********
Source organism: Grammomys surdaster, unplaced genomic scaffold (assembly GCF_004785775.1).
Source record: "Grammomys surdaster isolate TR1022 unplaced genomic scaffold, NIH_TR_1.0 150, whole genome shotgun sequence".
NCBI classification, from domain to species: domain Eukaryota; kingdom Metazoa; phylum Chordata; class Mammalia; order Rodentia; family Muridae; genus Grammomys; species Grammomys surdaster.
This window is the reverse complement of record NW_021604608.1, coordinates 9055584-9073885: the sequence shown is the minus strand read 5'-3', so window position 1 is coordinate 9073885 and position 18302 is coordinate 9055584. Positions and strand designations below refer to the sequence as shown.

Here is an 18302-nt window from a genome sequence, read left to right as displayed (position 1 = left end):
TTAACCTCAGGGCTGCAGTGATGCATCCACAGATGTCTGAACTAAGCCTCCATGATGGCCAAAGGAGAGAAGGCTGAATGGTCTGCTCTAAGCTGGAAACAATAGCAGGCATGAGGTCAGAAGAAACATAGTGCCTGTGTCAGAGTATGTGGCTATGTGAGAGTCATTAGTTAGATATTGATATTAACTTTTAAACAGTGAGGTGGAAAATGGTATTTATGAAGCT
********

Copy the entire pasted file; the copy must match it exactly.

Source organism: Grammomys surdaster, unplaced genomic scaffold (assembly GCF_004785775.1).
Source record: "Grammomys surdaster isolate TR1022 unplaced genomic scaffold, NIH_TR_1.0 150, whole genome shotgun sequence".
NCBI classification, from domain to species: domain Eukaryota; kingdom Metazoa; phylum Chordata; class Mammalia; order Rodentia; family Muridae; genus Grammomys; species Grammomys surdaster.
This window is the reverse complement of record NW_021604608.1, coordinates 9055584-9073885: the sequence shown is the minus strand read 5'-3', so window position 1 is coordinate 9073885 and position 18302 is coordinate 9055584. Positions and strand designations below refer to the sequence as shown.

Here is an 18302-nt window from a genome sequence, read left to right as displayed (position 1 = left end):
TTAACCTCAGGGCTGCAGTGATGCATCCACAGATGTCTGAACTAAGCCTCCATGATGGCCAAAGGAGAGAAGGCTGAATGGTCTGCTCTAAGCTGGAAACAATAGCAGGCATGAGGTCAGAAGAAACATAGTGCCTGTGTCAGAGTATGTGGCTATGTGAGAGTCATTAGTTAGATATTGATATTAACTTTTAAACAGTGAGGTGGAAAATGGTATTTATGAAGCT